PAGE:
On May 6, 1937, Frank Ward cut school at noon and hitchhiked to the Naval Air Station in Lakehurst, New Jersey. His father, Peter Ward, was an engineer at the base. So, by extension, 17-year-old Frank, a brawny baseball player and track star at Seton Hall Prep, was regularly recruited to help pull down incoming airships.
This particular day, the Hindenburg was scheduled to land. The 804-foot-long dirigible, built by the Zeppelin Company of Friedrichshafen, Germany, had left Frankfurt just three days prior for its first transatlantic flight of the season. In 14 months of operation, the zeppelin had logged 63 trips. Ward served on the ground crew for five of the Hindenburg’s landings at Lakehurst the previous year and expected this one to go as smoothly as the rest.
Around 7 p.m., the airship edged over the pine-tree horizon and, after some maneuvering, drifted in for landing. Ward and a cluster of other linemen grabbed one of several landing ropes tossed out of the zeppelin. They ran to tighten the slack in the rope, but before they were able to dock the ship to its mooring mast, disaster struck.
The Hindenburg suddenly burst into flames. In just 34 seconds, the vessel crashed to the ground, the future of lighter-than-air commercial travel grinding to a fiery halt with it. While 62 passengers and crew escaped from the smoldering wreckage, 35 perished, as did one ground crew member.
Cheryl Ganz, a leading Hindenburg historian, has spent the better part of her career resurrecting stories from salvaged artifacts. Her primary interest is in zeppelin mail; 360 of the 17,609 pieces of mail aboard the Hindenburg were recovered from the crash site. But her research has also turned up never-before-published photographs taken from the Hindenburg, as well as other documents.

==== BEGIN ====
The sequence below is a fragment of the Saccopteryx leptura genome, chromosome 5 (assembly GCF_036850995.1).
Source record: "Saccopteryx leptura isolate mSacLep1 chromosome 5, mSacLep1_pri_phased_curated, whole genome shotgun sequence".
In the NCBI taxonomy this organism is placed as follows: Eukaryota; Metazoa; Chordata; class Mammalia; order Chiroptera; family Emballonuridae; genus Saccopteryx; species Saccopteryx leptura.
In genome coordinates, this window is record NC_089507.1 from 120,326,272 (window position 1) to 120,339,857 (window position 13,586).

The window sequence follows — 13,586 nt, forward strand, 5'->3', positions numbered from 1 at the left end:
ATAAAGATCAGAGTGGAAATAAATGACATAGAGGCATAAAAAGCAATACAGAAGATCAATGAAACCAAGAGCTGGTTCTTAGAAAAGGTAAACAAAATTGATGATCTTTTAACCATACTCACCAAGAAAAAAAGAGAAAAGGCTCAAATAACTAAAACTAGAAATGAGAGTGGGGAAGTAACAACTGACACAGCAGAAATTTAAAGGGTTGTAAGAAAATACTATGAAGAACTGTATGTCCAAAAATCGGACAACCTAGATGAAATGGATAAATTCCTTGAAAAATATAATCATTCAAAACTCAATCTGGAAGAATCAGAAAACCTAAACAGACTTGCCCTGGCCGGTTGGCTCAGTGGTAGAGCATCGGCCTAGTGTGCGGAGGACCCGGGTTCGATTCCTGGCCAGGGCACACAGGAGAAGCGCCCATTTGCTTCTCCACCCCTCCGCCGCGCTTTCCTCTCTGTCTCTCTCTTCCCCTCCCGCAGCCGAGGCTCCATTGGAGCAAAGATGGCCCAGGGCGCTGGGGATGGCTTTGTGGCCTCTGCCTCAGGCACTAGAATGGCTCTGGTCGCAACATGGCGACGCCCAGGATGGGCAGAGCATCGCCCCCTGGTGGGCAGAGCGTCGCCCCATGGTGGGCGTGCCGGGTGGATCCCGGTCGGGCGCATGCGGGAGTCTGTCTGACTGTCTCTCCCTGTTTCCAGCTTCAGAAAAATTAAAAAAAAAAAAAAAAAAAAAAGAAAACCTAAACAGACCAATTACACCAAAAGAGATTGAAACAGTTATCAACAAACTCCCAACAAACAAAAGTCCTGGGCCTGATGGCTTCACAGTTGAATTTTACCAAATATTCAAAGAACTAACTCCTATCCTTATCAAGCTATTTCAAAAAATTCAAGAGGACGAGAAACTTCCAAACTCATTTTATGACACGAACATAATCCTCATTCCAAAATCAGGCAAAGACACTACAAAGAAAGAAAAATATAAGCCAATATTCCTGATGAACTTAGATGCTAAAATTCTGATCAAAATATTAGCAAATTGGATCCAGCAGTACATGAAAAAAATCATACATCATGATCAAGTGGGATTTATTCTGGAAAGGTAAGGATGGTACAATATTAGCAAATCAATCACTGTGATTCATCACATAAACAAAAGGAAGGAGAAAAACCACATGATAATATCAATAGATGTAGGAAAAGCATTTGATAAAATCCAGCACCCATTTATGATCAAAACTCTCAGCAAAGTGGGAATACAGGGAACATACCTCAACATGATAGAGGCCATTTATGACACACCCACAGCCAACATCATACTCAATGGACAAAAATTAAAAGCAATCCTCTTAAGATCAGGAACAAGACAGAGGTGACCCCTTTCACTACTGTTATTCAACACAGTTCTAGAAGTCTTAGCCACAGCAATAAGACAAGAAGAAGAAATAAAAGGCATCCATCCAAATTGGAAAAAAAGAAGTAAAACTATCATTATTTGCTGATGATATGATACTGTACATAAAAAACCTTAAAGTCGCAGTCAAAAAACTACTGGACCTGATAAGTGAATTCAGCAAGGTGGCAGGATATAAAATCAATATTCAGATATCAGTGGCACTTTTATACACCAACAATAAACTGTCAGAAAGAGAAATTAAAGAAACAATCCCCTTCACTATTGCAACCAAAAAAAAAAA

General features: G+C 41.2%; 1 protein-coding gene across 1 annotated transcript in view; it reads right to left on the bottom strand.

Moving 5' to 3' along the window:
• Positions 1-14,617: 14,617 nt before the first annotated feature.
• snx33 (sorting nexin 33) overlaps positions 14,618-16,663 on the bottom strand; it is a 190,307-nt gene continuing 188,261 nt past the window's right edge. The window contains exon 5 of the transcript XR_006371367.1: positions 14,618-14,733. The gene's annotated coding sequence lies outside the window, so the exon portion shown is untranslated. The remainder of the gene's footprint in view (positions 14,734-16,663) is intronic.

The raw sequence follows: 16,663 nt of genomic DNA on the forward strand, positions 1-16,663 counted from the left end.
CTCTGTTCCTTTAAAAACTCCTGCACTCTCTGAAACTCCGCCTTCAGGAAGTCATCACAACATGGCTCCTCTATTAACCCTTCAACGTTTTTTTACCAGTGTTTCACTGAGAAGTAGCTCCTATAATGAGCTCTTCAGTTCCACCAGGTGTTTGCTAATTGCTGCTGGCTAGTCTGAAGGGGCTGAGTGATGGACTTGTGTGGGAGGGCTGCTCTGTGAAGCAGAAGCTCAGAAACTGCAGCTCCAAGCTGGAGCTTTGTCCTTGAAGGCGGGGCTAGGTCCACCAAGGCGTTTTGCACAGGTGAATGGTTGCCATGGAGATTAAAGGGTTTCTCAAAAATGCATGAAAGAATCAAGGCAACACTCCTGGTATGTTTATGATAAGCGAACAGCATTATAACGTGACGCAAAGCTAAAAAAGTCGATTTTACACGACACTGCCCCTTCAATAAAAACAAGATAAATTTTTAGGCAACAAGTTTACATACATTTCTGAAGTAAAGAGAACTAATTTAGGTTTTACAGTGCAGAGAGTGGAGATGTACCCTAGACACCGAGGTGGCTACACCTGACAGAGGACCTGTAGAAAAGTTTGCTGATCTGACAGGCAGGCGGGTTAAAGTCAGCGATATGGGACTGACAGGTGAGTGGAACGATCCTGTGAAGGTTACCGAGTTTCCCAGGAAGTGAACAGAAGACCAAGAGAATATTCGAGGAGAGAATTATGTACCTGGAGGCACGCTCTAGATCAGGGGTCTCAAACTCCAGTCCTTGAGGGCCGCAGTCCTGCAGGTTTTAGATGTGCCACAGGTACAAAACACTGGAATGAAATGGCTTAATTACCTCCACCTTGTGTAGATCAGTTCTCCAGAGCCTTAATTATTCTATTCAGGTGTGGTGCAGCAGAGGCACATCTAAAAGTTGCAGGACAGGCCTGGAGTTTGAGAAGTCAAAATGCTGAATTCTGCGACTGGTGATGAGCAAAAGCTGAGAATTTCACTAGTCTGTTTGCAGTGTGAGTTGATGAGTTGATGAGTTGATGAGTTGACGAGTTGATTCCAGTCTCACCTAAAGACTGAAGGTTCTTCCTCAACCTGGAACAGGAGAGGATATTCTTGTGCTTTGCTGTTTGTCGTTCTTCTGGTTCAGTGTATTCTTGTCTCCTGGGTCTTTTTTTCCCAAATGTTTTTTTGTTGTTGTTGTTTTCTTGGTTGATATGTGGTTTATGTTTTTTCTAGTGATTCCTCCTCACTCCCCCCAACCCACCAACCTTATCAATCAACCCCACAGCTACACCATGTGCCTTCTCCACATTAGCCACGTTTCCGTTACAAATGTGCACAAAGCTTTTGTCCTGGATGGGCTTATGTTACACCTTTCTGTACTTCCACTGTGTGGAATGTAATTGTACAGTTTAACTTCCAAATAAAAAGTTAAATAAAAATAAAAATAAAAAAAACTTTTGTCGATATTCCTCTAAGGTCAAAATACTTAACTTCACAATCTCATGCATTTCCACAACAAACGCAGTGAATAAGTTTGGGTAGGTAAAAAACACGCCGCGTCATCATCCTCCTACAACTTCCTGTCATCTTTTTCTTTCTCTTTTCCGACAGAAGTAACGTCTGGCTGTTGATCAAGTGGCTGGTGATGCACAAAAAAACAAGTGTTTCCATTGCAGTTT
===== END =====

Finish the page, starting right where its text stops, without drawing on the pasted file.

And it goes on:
While preparing “Fire and Ice: Hindenburg and Titanic,” an exhibition at the Smithsonian’s National Postal Museum, Ganz studied 1,278 pages of Hindenburg testimony in 14 file boxes held at the National Archives in College Park, Maryland. Amid the documents, she found a form dated May 17, 1937, filled out by Ward. The Bureau of Air Commerce’s inquiry board, tasked with investigating the cause of the accident, asked the lineman ten questions about what he saw and heard as the tragedy played out.
“The board collected these little descriptions and eyewitness accounts before the actual investigation,” says Ganz. “Then, based on what the witnesses saw or what their knowledge level was, they were called for testimony.”
Ward was not plucked for oral testimony. But, 75 years later, his story has become ever more precious. At age 92, Ward, who now resides in Charlottesville, Virginia, is one of the only living members of the Hindenburg ground crew.
The retired history teacher and veteran of both World War II and the Korean War recently shared his memory of the Hindenburg disaster with me. Based on our conversation, I annotated the document Ganz uncovered with added detail.